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Universal Enforcement or Local Empowerment? A Minor Field Study of International Aid Workers in Rwanda with a Human Rights Based Approach to Development

Holmbäck, Christopher (2006)
Sociology
Abstract
The rights-based approach (RBA) to development is a response to the perception that development aid has largely failed to overcome discriminatory structures and to help the poorest. The RBA aims to empower the powerless and focuses more on the processes in society than on delivering services. In reality however, these intentions are implemented very differently. This thesis analyses how rights-based practitioners working in international NGOs (Non-Governmental Organisations) in Rwanda talk and act to give poor people more power. The primary material consists of interviews and observations with rights-based practitioners in Rwanda. The thesis describes how the international aid system makes it difficult for international and local NGOs to... (More)
The rights-based approach (RBA) to development is a response to the perception that development aid has largely failed to overcome discriminatory structures and to help the poorest. The RBA aims to empower the powerless and focuses more on the processes in society than on delivering services. In reality however, these intentions are implemented very differently. This thesis analyses how rights-based practitioners working in international NGOs (Non-Governmental Organisations) in Rwanda talk and act to give poor people more power. The primary material consists of interviews and observations with rights-based practitioners in Rwanda. The thesis describes how the international aid system makes it difficult for international and local NGOs to be accountable and for the beneficiaries to be empowered. Furthermore, the thesis argues that the political environment in Rwanda is hostile towards human rights promoters. Rights-based practitioners are found not to deal primarily with these difficult issues but rather to focus on changing local NGOs, colleagues, and powerless people so that they will obtain a better understanding of human rights. The term "abstractionism" is developed by the author to describe a process where an abstract understanding of universal human rights and the RBA is rewarded by rights-based practitioners whereas practical experiences and everyday rights struggles are diminished. (Less)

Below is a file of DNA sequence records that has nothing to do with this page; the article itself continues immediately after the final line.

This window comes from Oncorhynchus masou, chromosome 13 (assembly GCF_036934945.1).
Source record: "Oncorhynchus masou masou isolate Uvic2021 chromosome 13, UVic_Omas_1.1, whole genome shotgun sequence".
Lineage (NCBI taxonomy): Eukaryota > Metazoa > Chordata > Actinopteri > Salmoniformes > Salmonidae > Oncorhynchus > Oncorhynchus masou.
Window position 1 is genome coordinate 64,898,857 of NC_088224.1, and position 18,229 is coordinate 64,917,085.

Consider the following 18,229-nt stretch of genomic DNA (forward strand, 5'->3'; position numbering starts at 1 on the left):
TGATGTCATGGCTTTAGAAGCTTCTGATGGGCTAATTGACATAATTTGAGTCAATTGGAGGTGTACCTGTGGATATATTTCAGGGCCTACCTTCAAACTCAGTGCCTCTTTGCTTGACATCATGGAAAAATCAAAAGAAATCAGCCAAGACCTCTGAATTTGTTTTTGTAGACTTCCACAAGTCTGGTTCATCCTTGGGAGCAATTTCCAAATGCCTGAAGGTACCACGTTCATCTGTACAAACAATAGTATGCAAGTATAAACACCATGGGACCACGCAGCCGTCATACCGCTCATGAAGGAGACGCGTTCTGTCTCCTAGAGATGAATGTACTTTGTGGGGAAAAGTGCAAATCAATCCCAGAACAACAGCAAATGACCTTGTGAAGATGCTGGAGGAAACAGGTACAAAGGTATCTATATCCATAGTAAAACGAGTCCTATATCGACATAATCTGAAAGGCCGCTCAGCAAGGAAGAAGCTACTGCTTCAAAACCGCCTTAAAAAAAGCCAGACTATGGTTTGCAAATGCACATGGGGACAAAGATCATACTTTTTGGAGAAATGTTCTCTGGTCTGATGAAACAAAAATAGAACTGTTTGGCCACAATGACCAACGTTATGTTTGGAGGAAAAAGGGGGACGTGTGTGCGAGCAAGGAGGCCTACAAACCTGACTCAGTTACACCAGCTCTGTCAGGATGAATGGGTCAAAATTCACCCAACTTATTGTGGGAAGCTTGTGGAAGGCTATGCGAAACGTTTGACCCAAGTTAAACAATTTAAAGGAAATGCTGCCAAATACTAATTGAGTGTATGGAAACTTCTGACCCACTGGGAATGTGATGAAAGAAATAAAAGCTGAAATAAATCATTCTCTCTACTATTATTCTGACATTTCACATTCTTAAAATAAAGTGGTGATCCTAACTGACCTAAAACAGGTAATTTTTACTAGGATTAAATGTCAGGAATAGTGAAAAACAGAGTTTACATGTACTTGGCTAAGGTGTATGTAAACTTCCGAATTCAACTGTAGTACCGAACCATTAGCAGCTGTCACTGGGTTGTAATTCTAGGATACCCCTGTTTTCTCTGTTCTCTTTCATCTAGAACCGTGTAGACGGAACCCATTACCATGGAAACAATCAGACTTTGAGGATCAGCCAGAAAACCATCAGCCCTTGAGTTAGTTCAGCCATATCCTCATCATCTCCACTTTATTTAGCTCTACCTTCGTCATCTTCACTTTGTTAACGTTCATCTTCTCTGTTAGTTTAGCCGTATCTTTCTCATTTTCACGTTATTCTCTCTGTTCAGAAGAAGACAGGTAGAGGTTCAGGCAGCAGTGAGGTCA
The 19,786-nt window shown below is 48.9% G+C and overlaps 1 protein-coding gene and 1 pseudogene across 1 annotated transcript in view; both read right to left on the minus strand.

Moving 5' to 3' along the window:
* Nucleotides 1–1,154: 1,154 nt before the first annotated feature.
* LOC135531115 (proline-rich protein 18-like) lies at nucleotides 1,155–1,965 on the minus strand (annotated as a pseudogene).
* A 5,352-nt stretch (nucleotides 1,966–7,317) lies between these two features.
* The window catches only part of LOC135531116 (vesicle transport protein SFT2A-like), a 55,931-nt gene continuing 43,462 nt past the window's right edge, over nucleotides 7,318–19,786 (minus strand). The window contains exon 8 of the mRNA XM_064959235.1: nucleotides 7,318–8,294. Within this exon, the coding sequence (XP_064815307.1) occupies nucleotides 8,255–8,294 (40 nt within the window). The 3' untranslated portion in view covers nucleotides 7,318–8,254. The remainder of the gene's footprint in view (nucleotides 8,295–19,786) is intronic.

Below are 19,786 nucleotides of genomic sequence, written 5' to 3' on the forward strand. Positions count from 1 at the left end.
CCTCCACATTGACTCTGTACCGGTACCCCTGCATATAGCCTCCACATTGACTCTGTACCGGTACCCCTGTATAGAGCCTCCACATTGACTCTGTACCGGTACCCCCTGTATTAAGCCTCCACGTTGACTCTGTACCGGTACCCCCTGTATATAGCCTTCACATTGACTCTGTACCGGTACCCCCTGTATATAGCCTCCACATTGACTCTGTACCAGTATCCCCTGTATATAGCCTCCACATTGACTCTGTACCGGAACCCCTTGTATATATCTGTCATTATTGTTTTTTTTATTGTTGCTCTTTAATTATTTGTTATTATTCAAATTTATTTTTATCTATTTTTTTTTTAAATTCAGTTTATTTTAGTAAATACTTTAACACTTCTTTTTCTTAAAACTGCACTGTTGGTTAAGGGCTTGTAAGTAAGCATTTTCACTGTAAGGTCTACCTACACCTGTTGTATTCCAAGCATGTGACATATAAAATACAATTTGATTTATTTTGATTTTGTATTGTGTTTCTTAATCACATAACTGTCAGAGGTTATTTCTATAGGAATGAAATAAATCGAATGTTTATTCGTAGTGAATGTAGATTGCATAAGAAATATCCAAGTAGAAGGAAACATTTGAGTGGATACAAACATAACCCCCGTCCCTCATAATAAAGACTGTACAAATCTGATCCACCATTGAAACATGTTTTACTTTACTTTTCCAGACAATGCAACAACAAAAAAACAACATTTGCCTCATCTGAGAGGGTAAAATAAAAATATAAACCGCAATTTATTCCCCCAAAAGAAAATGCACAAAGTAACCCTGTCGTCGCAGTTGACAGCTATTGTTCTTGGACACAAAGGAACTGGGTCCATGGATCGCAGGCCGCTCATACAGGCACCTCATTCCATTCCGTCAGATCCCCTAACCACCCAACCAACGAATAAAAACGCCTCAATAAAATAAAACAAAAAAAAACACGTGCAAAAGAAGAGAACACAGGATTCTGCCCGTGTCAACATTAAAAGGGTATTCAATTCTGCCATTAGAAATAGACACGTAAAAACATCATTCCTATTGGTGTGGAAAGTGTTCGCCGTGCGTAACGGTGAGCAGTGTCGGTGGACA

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author
Holmbäck, Christopher
supervisor
organization
year
type
H1 - Master's Degree (One Year)
subject
keywords
rights-based approach (RBA) to development, international NGOs (Non-Governmental Organisations), human rights, abstractionism, Rwanda, Sociology, Sociologi
language
English
id
1326222
date added to LUP
2006-06-13
date last changed
2011-05-12 15:48:37
@misc{1326222,
  abstract     = {The rights-based approach (RBA) to development is a response to the perception that development aid has largely failed to overcome discriminatory structures and to help the poorest. The RBA aims to empower the powerless and focuses more on the processes in society than on delivering services. In reality however, these intentions are implemented very differently. This thesis analyses how rights-based practitioners working in international NGOs (Non-Governmental Organisations) in Rwanda talk and act to give poor people more power. The primary material consists of interviews and observations with rights-based practitioners in Rwanda. The thesis describes how the international aid system makes it difficult for international and local NGOs to be accountable and for the beneficiaries to be empowered. Furthermore, the thesis argues that the political environment in Rwanda is hostile towards human rights promoters. Rights-based practitioners are found not to deal primarily with these difficult issues but rather to focus on changing local NGOs, colleagues, and powerless people so that they will obtain a better understanding of human rights. The term "abstractionism" is developed by the author to describe a process where an abstract understanding of universal human rights and the RBA is rewarded by rights-based practitioners whereas practical experiences and everyday rights struggles are diminished.},
  author       = {Holmbäck, Christopher},
  keyword      = {rights-based approach (RBA) to development,international NGOs (Non-Governmental Organisations),human rights,abstractionism,Rwanda,Sociology,Sociologi},
  language     = {eng},
  note         = {Student Paper},
  title        = {Universal Enforcement or Local Empowerment? A Minor Field Study of International Aid Workers in Rwanda with a Human Rights Based Approach to Development},
  year         = {2006},
}